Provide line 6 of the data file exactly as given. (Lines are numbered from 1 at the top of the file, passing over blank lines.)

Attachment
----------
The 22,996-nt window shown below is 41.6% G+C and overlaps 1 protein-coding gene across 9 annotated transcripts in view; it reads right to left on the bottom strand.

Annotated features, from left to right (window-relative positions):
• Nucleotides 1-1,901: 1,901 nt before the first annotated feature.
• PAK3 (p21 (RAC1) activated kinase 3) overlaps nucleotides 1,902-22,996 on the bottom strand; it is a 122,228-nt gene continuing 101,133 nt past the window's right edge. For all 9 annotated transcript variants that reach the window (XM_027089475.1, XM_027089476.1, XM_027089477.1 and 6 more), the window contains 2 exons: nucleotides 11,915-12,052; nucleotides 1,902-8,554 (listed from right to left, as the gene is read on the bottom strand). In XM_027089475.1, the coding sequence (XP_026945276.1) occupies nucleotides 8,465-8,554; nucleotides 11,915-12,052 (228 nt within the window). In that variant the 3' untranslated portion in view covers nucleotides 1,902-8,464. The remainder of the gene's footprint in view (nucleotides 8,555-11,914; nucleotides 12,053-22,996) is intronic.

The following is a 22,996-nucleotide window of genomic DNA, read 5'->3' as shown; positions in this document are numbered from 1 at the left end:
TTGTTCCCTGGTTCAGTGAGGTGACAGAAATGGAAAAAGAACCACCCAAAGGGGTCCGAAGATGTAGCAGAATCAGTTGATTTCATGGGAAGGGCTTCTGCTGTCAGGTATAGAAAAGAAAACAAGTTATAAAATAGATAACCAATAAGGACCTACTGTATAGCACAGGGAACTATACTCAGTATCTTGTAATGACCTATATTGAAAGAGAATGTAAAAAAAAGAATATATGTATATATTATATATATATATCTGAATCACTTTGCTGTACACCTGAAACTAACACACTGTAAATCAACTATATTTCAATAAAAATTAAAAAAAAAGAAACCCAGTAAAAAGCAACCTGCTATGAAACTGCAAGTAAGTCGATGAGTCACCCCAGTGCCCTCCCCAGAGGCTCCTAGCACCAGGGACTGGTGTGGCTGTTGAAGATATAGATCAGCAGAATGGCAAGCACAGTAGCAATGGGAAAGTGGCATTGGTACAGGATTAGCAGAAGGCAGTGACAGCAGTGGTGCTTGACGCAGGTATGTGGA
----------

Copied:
TTGTTCCCTGGTTCAGTGAGGTGACAGAAATGGAAAAAGAACCACCCAAAGGGGTCCGAAGATGTAGCAGAATCAGTTGATTTCATGGGAAGGGCTTCTGCTGTCAGGTATAGAAAAGAAAACAAGTTATAAAATAGATAACCAATAAGGACCTACTGTATAGCACAGGGAACTATACTCAGTATCTTGTAATGACCTATATTGAAAGAGAATGTAAAAAAAAGAATATATGTATATATTATATATATATATCTGAATCACTTTGCTGTACACCTGAAACTAACACACTGTAAATCAACTATATTTCAATAAAAATTAAAAAAAAAGAAACCCAGTAAAAAGCAACCTGCTATGAAACTGCAAGTAAGTCGATGAGTCACCCCAGTGCCCTCCCCAGAGGCTCCTAGCACCAGGGACTGGTGTGGCTGTTGAAGATATAGATCAGCAGAATGGCAAGCACAGTAGCAATGGGAAAGTGGCATTGGTACAGGATTAGCAGAAGGCAGTGACAGCAGTGGTGCTTGACGCAGGTATGTGGA